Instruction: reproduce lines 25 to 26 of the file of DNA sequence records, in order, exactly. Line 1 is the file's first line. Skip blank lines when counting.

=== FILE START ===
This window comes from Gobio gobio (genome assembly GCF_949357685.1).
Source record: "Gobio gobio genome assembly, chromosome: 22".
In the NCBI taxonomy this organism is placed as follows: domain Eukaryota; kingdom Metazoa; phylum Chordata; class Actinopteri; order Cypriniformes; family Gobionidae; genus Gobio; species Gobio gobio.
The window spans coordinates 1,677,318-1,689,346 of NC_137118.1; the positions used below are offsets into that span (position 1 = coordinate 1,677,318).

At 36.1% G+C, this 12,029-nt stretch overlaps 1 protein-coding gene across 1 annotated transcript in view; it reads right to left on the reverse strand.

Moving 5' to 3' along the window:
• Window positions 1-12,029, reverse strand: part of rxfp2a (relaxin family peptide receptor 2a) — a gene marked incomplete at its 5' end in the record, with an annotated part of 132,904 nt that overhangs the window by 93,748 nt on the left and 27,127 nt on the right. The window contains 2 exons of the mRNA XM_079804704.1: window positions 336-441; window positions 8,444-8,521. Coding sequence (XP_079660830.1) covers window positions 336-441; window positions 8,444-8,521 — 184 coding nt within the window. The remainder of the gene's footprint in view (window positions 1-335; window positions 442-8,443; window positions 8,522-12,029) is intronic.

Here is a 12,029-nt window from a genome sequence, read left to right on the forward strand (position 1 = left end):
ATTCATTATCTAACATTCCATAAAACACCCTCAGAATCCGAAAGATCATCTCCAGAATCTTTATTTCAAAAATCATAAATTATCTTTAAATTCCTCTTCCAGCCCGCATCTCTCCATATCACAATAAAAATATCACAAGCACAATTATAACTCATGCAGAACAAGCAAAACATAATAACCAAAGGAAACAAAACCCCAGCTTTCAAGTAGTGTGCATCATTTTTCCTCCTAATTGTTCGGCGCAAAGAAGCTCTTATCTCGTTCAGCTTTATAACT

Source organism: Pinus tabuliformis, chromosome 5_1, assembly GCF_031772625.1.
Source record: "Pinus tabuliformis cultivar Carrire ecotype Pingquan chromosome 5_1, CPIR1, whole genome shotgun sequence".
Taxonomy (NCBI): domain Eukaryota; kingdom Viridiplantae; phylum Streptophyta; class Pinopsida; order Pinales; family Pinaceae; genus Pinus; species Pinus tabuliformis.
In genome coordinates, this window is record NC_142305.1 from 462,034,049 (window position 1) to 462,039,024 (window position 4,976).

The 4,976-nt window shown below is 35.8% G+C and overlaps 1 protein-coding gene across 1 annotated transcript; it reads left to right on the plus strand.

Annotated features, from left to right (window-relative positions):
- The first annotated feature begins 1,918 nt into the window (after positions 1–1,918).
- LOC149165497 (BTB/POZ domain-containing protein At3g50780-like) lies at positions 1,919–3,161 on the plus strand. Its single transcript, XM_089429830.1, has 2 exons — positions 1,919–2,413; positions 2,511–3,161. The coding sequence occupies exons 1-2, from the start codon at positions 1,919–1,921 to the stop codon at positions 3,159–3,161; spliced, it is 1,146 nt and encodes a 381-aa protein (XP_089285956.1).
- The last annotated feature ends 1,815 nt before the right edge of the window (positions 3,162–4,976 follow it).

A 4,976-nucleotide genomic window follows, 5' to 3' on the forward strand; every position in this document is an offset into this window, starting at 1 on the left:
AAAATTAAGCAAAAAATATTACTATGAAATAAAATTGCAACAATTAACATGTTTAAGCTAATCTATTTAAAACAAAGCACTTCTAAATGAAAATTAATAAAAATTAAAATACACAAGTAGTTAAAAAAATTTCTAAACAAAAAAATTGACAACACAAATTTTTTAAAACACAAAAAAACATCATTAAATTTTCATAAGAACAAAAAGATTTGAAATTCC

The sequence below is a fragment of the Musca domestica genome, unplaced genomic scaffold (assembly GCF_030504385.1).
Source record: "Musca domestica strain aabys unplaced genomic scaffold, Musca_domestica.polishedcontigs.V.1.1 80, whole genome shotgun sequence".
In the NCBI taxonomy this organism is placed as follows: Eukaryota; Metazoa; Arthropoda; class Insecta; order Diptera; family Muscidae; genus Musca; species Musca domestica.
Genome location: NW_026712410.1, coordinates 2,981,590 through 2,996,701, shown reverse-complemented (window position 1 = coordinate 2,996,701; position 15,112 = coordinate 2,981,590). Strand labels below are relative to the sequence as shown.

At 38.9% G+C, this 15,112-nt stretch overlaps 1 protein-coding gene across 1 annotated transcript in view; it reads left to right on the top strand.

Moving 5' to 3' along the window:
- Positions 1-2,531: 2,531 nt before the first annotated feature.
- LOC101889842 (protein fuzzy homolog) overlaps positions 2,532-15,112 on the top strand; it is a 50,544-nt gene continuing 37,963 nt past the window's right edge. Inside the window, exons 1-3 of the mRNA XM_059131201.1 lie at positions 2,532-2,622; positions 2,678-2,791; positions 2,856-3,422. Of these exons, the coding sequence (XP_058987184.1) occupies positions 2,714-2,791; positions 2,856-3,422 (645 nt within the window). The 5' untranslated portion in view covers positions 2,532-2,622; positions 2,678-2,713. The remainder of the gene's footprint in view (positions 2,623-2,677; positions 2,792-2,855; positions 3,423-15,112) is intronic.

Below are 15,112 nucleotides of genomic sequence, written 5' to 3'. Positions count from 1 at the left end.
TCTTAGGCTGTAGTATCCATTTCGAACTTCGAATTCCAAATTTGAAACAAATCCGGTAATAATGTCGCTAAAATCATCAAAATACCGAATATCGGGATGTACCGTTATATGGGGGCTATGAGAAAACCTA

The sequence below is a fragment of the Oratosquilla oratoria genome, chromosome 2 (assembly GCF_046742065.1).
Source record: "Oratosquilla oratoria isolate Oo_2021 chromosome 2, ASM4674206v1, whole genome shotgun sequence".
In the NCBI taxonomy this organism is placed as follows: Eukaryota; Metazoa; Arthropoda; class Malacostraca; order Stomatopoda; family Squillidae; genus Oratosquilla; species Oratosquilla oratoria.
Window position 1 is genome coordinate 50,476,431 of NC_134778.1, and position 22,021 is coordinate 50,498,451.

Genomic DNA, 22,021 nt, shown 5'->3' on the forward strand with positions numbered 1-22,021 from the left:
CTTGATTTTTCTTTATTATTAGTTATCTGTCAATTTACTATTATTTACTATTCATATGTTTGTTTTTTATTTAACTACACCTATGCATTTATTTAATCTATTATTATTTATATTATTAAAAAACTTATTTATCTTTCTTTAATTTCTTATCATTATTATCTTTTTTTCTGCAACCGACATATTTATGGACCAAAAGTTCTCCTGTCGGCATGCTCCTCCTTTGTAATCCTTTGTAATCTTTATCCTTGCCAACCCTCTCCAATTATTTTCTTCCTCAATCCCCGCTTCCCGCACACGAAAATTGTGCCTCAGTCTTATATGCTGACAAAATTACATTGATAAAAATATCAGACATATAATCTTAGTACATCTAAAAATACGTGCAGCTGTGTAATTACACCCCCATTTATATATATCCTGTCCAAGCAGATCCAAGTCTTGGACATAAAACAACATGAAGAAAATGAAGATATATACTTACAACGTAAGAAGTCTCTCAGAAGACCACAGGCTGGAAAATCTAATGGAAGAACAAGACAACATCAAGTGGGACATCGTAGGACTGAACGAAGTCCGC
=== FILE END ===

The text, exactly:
At 38.9% G+C, this 15,112-nt stretch overlaps 1 protein-coding gene across 1 annotated transcript in view; it reads left to right on the top strand.

Moving 5' to 3' along the window: